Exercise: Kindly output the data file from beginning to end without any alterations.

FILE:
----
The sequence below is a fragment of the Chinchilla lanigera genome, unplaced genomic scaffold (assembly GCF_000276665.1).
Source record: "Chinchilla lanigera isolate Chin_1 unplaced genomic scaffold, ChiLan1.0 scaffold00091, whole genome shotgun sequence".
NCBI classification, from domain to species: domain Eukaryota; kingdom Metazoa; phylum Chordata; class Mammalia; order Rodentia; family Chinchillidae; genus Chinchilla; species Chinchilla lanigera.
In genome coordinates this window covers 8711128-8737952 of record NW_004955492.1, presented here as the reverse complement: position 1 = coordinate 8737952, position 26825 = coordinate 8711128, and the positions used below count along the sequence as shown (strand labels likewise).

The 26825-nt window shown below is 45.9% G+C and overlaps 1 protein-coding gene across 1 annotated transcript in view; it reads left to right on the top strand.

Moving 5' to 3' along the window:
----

The sequence below is a fragment of the Chinchilla lanigera genome, unplaced genomic scaffold (assembly GCF_000276665.1).
Source record: "Chinchilla lanigera isolate Chin_1 unplaced genomic scaffold, ChiLan1.0 scaffold00091, whole genome shotgun sequence".
NCBI classification, from domain to species: domain Eukaryota; kingdom Metazoa; phylum Chordata; class Mammalia; order Rodentia; family Chinchillidae; genus Chinchilla; species Chinchilla lanigera.
In genome coordinates this window covers 8711128-8737952 of record NW_004955492.1, presented here as the reverse complement: position 1 = coordinate 8737952, position 26825 = coordinate 8711128, and the positions used below count along the sequence as shown (strand labels likewise).

The 26825-nt window shown below is 45.9% G+C and overlaps 1 protein-coding gene across 1 annotated transcript in view; it reads left to right on the top strand.

Moving 5' to 3' along the window: